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Studio: international art — 33.1905

Seite: 233
DOI Artikel: DOI Seite: Zitierlink: i
http://digi.ub.uni-heidelberg.de/diglit/studio1905/0250
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German A rts and Crafts at St. • Louis

placed in the German pavilion has been a fortunate
circumstance. That structure, being a fine example
of an earlier period, is interesting certainly, yet it
would be in no sense appropriate to the daring
features of the modern school. Therefore Germany
has wisely provided a special architectural enclosure
for the accommodation of all her exhibits allotted
to the Varied Industries Building. And it is in this
imposing edifice that the series of palatial rooms
comprising the Art-Craft exhibit by prominent
architects of the country, has been arranged.

Although radically distinct in character, material
and treatment, these rooms have in common all
the subtler qualities of harmony. In them, refine-
ment of intention and elegance of execution are
the leading lines of expression, the result being
successfully accomplished through the employment
of an infinite variety of motives. The beautiful
and the useful are so united in sentiment and in
substance, as to yield an equilibrium of repose.
The effect produced, then, is of springing, vital
activity, intelligently balanced by a corresponding
degree of stability. With the " tertiary " principle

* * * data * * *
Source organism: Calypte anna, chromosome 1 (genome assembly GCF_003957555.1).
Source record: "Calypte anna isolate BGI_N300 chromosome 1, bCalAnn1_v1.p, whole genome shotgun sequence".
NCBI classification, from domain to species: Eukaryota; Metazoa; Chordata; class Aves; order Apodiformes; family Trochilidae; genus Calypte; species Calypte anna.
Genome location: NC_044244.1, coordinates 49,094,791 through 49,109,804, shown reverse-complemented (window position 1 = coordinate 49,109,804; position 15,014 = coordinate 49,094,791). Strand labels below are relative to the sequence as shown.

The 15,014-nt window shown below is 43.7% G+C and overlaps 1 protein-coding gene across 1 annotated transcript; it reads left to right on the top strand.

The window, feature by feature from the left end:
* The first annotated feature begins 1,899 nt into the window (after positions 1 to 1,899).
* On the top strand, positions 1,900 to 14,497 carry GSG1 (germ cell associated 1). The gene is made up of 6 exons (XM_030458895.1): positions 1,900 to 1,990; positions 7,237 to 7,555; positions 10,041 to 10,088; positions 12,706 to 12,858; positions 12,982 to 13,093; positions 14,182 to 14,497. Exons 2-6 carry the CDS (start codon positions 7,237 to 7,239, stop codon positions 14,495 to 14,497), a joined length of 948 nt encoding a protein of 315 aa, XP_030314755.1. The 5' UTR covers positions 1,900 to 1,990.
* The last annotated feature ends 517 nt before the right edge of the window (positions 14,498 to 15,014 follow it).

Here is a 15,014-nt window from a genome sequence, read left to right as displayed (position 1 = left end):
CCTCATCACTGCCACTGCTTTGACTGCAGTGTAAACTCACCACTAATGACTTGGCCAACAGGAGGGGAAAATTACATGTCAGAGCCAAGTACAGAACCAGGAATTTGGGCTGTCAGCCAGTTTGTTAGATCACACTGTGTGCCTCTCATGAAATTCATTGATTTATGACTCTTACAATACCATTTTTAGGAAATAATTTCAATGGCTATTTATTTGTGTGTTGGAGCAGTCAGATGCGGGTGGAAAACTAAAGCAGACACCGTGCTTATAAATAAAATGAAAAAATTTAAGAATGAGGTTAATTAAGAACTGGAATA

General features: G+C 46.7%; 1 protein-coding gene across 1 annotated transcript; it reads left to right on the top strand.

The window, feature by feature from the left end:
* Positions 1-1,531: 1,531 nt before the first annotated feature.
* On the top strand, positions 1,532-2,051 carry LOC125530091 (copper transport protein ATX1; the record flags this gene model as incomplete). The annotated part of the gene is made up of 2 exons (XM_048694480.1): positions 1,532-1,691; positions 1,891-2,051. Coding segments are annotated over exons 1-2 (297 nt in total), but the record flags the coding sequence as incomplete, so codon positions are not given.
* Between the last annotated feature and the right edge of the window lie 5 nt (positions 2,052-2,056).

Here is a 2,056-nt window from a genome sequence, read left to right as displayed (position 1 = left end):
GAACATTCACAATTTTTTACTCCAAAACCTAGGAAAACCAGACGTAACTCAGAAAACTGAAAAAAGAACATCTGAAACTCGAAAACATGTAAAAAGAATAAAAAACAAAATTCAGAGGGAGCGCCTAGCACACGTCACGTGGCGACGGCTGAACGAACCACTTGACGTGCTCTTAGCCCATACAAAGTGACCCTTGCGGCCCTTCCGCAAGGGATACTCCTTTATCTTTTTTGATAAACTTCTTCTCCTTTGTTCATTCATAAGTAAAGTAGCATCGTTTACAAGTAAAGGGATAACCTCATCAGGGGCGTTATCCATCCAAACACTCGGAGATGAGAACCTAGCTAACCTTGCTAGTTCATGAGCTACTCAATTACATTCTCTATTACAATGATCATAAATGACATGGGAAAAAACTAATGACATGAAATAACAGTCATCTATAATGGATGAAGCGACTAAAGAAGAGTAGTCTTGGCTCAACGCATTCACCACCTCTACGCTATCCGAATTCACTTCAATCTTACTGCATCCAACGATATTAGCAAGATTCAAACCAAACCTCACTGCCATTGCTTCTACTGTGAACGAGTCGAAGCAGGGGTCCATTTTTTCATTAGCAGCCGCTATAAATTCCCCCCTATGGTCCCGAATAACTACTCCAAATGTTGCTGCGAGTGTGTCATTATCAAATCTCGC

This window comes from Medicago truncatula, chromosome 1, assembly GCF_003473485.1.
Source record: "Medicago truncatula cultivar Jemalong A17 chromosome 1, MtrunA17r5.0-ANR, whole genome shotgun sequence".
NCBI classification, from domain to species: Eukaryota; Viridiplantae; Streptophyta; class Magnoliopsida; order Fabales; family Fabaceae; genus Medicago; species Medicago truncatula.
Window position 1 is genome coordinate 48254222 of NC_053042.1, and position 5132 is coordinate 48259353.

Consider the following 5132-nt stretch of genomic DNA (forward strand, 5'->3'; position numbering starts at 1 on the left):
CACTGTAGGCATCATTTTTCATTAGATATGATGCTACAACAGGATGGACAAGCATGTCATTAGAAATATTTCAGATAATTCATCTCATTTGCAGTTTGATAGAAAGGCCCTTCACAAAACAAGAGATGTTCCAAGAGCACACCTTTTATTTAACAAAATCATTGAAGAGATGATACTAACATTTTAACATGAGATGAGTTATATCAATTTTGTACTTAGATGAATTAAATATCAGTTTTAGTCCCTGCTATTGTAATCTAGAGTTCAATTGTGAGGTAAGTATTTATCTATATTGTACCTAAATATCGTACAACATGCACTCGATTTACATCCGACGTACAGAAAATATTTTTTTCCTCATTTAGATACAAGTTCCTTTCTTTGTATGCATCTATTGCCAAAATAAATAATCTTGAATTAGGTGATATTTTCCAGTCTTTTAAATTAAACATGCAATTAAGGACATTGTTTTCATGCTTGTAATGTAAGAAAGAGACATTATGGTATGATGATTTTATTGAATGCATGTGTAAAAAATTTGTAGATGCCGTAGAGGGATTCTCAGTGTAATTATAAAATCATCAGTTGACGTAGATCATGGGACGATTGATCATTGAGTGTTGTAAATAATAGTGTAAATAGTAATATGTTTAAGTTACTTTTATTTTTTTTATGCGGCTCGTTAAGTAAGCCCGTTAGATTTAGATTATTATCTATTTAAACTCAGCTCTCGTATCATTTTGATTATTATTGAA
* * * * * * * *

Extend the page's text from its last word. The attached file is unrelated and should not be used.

GERMAN ARTS AND CRAFTS
AT THE ST. LOUIS EXPO-
SITION. BY MAUDE I. G.
OLIVER.

As in the case of Austria, Germany has installed
her art exhibit at the Louisiana Purchase Exposi-
tion in two different localities. But while the
Austrian annexe, so to speak, has been placed in
the national pavilion, and has been entered as one
of the Fine Arts groups in the official catalogue,
the German overflow from the Art Palace is not so
listed. Neither is it displayed in the German
building, but in the Palace of Varied Industries
instead; nevertheless it far surpasses anything in
the nature of an applied arts exhibit hitherto pro-
duced by German art craftsmen. Indeed, accord-
ing to the verdict of their best critics, the German
work seen at Turin, which had previously been
unprecedented, was mediocre as compared with
the St. Louis showing, both in the matter of excel-
lence and of extent.

However, the fact that this exhibit was not

LIVING ROOM

BY A. NIEMEYER & R. BERTSCH
233
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